of other birds going out back in a cottonwood tree near the corner of our house. I went out to search with my binoculars, and low and behold, there was a peregrine falcon sitting in the tree. Blackbirds and crows were giving it a hard time. I have never seen a peregrine in this area. It sat for some time in our tree just looking around. I went to the Internet and learned that there is a box nest site at UWM which is directly down the lake front from us, though it is about 7 miles away. I read that peregrines do range as far as 12 miles when they are feeding young. The peregrine pair at UWM is monitored and sometimes seen on camera. I would bet that the one in my cottonwood was the female from there, as it was quite a large bird. Female falcons are usually a third bigger than the males. Anyway, that was an exciting bird day at our home.
Of course, our bald eagles are still nesting (for the 5th or 6th year) about 7 lots south of us in what is now a Ozaukee-Washington County Conservancy. We see the parents periodically flying along the bluff. Over the years we have seen the young fledgelings taking one of their early flights. It is quite amusing. One year we saw a young one fly over the neighbor's back yard, put down his/her landing gear (legs) to try to land in one of our trees. But then it decided that it wasn't going to make that landing and it put its legs back up. After a couple circles it finally landed on our rail fence. I could envision this young birds thought processes as it lowered and raised its legs until finally it picked a spot it decided it could make. Apparently flight is not such a easy thing for a bird the size of a bald eagle.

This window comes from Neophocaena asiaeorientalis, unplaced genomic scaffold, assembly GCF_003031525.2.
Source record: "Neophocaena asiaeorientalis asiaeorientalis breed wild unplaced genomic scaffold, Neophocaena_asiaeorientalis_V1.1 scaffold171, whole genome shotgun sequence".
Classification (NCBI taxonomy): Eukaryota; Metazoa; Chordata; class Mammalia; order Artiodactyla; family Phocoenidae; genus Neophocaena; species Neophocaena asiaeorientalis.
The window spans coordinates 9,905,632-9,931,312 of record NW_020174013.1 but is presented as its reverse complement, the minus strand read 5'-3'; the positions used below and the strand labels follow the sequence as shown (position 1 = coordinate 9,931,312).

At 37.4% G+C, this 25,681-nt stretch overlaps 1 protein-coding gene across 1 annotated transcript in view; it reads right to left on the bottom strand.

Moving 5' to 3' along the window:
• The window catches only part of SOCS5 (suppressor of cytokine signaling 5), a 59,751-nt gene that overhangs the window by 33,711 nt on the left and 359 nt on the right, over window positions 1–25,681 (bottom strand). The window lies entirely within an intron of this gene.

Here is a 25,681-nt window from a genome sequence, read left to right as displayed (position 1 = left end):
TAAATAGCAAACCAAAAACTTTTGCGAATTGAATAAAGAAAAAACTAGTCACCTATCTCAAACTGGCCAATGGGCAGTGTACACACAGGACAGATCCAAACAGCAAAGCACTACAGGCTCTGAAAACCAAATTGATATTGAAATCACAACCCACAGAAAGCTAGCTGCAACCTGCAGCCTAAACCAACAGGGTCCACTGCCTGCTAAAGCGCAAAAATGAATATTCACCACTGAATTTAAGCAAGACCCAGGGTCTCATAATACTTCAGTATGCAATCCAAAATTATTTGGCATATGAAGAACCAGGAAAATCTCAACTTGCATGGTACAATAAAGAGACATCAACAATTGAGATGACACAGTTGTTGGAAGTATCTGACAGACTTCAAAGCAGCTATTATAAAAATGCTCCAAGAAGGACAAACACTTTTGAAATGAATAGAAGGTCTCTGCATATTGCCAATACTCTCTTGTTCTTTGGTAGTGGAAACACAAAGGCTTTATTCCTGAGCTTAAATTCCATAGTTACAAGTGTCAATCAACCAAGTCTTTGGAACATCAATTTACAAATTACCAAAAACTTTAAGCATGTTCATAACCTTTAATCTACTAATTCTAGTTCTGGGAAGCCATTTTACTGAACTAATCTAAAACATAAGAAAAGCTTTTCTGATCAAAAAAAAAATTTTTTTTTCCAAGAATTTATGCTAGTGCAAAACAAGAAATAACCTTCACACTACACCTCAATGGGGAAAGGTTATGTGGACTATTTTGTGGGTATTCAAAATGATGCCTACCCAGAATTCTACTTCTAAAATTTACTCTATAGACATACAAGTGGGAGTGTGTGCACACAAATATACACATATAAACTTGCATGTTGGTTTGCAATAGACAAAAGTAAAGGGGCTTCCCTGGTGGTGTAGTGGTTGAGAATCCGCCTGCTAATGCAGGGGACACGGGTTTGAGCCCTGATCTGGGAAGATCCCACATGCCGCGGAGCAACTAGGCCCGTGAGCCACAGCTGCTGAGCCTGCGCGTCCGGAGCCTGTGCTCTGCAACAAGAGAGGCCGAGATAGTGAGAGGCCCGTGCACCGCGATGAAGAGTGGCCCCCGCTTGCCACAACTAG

I just checked out the Decorah Eagles. This year's eaglets have fledged of course. They actually fledged already a couple weeks ago. They have had some difficulties this year. It is thought that the bad weather and the rains have been hard on the family. One eaglet was downed with a broken wing and apparently some sort of infection of its tail. Another was found down and captured and examined. It appeared too weak to fly but ate quail at a rehab site where it was taken and soon became strong enough to fly and was fitted with a radio band locator. The experts who monitor the Decorah nest think it has been difficult for Mom and Dad eagle to find food and to find the eaglets in order to feed them due to the weather and flooding. Also gnats were very bad in the area and some consider that perhaps this has led to slightly early fledging of weaker eaglets. Anyway it has been a tough year for us humans and also for the eagles.